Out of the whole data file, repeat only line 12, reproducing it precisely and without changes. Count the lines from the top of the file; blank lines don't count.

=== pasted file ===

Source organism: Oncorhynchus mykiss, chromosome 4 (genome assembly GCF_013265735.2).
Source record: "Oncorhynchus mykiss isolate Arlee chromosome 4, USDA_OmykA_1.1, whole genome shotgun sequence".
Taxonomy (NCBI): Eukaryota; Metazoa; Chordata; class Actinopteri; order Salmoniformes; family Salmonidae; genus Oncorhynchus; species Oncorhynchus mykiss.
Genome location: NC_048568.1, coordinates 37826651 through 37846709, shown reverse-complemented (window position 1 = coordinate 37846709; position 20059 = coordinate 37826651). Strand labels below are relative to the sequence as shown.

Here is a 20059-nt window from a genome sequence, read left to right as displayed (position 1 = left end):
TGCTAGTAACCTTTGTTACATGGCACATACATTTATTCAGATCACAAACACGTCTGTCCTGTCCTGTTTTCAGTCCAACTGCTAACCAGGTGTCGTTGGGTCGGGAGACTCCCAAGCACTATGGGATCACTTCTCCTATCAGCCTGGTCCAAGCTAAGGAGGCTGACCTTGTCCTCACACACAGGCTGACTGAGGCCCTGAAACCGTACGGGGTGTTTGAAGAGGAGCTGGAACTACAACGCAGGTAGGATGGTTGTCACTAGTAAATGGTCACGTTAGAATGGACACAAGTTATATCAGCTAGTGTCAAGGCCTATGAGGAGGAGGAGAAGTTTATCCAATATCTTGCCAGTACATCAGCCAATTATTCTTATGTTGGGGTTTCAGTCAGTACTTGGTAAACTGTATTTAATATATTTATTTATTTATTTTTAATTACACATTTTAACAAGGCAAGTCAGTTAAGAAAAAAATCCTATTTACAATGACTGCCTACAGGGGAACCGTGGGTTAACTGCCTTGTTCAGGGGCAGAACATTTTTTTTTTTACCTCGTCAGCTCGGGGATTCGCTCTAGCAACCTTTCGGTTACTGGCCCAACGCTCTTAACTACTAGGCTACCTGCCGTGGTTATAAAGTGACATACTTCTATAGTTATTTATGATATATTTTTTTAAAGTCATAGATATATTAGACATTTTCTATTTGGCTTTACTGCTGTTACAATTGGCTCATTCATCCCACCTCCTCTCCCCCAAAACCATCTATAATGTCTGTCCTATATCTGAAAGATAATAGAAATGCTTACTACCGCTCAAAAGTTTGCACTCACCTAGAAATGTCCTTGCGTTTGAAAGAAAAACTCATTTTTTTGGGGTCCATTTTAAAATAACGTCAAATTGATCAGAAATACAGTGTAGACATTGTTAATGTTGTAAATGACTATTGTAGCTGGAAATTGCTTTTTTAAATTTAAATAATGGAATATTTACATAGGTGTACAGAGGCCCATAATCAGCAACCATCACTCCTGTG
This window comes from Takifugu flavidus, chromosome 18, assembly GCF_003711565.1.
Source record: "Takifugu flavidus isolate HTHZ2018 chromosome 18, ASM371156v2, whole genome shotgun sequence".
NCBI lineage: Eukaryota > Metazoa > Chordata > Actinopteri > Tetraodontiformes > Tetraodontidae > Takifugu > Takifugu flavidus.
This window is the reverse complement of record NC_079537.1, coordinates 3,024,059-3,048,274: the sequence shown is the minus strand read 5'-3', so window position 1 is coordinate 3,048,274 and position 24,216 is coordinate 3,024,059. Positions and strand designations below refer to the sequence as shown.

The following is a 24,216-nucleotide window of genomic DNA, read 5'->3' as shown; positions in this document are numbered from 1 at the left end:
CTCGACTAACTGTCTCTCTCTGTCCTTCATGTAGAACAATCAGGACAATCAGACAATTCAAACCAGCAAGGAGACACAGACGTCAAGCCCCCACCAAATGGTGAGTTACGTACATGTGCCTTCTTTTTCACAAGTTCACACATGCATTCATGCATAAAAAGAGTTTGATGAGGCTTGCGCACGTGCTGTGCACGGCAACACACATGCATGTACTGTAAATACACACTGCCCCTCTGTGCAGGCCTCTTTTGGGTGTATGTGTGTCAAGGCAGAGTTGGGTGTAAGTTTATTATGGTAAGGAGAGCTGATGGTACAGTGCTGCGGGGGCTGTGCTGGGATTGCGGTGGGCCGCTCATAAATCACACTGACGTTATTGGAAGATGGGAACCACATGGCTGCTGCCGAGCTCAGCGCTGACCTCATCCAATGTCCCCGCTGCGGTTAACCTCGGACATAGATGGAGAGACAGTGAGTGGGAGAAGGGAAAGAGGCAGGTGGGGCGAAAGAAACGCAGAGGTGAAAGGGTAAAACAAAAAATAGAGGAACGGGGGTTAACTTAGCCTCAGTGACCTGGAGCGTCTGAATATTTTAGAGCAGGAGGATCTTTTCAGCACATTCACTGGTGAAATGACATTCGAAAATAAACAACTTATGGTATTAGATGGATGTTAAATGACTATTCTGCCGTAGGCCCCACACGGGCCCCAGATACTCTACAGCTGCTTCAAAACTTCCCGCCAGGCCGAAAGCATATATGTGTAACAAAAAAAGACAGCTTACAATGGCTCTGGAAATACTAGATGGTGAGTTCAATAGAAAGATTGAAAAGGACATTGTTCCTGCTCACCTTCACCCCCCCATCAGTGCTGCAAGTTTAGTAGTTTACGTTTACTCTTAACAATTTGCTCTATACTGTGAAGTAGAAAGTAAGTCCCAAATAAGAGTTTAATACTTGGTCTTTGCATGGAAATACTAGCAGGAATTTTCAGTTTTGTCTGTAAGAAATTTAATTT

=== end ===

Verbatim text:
CTCGACTAACTGTCTCTCTCTGTCCTTCATGTAGAACAATCAGGACAATCAGACAATTCAAACCAGCAAGGAGACACAGACGTCAAGCCCCCACCAAATGGTGAGTTACGTACATGTGCCTTCTTTTTCACAAGTTCACACATGCATTCATGCATAAAAAGAGTTTGATGAGGCTTGCGCACGTGCTGTGCACGGCAACACACATGCATGTACTGTAAATACACACTGCCCCTCTGTGCAGGCCTCTTTTGGGTGTATGTGTGTCAAGGCAGAGTTGGGTGTAAGTTTATTATGGTAAGGAGAGCTGATGGTACAGTGCTGCGGGGGCTGTGCTGGGATTGCGGTGGGCCGCTCATAAATCACACTGACGTTATTGGAAGATGGGAACCACATGGCTGCTGCCGAGCTCAGCGCTGACCTCATCCAATGTCCCCGCTGCGGTTAACCTCGGACATAGATGGAGAGACAGTGAGTGGGAGAAGGGAAAGAGGCAGGTGGGGCGAAAGAAACGCAGAGGTGAAAGGGTAAAACAAAAAATAGAGGAACGGGGGTTAACTTAGCCTCAGTGACCTGGAGCGTCTGAATATTTTAGAGCAGGAGGATCTTTTCAGCACATTCACTGGTGAAATGACATTCGAAAATAAACAACTTATGGTATTAGATGGATGTTAAATGACTATTCTGCCGTAGGCCCCACACGGGCCCCAGATACTCTACAGCTGCTTCAAAACTTCCCGCCAGGCCGAAAGCATATATGTGTAACAAAAAAAGACAGCTTACAATGGCTCTGGAAATACTAGATGGTGAGTTCAATAGAAAGATTGAAAAGGACATTGTTCCTGCTCACCTTCACCCCCCCATCAGTGCTGCAAGTTTAGTAGTTTACGTTTACTCTTAACAATTTGCTCTATACTGTGAAGTAGAAAGTAAGTCCCAAATAAGAGTTTAATACTTGGTCTTTGCATGGAAATACTAGCAGGAATTTTCAGTTTTGTCTGTAAGAAATTTAATTT